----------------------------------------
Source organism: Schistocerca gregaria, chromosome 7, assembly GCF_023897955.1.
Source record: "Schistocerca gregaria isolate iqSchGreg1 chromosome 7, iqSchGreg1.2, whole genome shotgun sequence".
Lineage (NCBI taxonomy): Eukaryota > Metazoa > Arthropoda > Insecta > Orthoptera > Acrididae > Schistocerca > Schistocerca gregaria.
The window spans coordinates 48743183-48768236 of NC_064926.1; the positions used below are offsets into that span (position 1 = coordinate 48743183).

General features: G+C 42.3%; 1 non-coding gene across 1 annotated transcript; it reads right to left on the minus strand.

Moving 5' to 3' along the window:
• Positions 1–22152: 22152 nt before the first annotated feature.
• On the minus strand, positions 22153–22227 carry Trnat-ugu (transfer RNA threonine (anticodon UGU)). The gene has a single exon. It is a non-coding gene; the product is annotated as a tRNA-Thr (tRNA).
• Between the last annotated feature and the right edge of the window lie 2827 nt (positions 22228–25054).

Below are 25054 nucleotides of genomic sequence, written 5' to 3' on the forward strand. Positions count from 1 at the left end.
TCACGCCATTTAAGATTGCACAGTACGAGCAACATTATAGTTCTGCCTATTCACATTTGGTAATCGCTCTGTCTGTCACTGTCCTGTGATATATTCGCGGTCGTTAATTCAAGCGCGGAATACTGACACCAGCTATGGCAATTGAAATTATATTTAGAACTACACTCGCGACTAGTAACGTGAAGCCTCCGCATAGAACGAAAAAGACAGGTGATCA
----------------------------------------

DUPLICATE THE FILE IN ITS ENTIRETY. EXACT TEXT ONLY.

Source organism: Schistocerca gregaria, chromosome 7, assembly GCF_023897955.1.
Source record: "Schistocerca gregaria isolate iqSchGreg1 chromosome 7, iqSchGreg1.2, whole genome shotgun sequence".
Lineage (NCBI taxonomy): Eukaryota > Metazoa > Arthropoda > Insecta > Orthoptera > Acrididae > Schistocerca > Schistocerca gregaria.
The window spans coordinates 48743183-48768236 of NC_064926.1; the positions used below are offsets into that span (position 1 = coordinate 48743183).

General features: G+C 42.3%; 1 non-coding gene across 1 annotated transcript; it reads right to left on the minus strand.

Moving 5' to 3' along the window:
• Positions 1–22152: 22152 nt before the first annotated feature.
• On the minus strand, positions 22153–22227 carry Trnat-ugu (transfer RNA threonine (anticodon UGU)). The gene has a single exon. It is a non-coding gene; the product is annotated as a tRNA-Thr (tRNA).
• Between the last annotated feature and the right edge of the window lie 2827 nt (positions 22228–25054).

Below are 25054 nucleotides of genomic sequence, written 5' to 3' on the forward strand. Positions count from 1 at the left end.
TCACGCCATTTAAGATTGCACAGTACGAGCAACATTATAGTTCTGCCTATTCACATTTGGTAATCGCTCTGTCTGTCACTGTCCTGTGATATATTCGCGGTCGTTAATTCAAGCGCGGAATACTGACACCAGCTATGGCAATTGAAATTATATTTAGAACTACACTCGCGACTAGTAACGTGAAGCCTCCGCATAGAACGAAAAAGACAGGTGATCA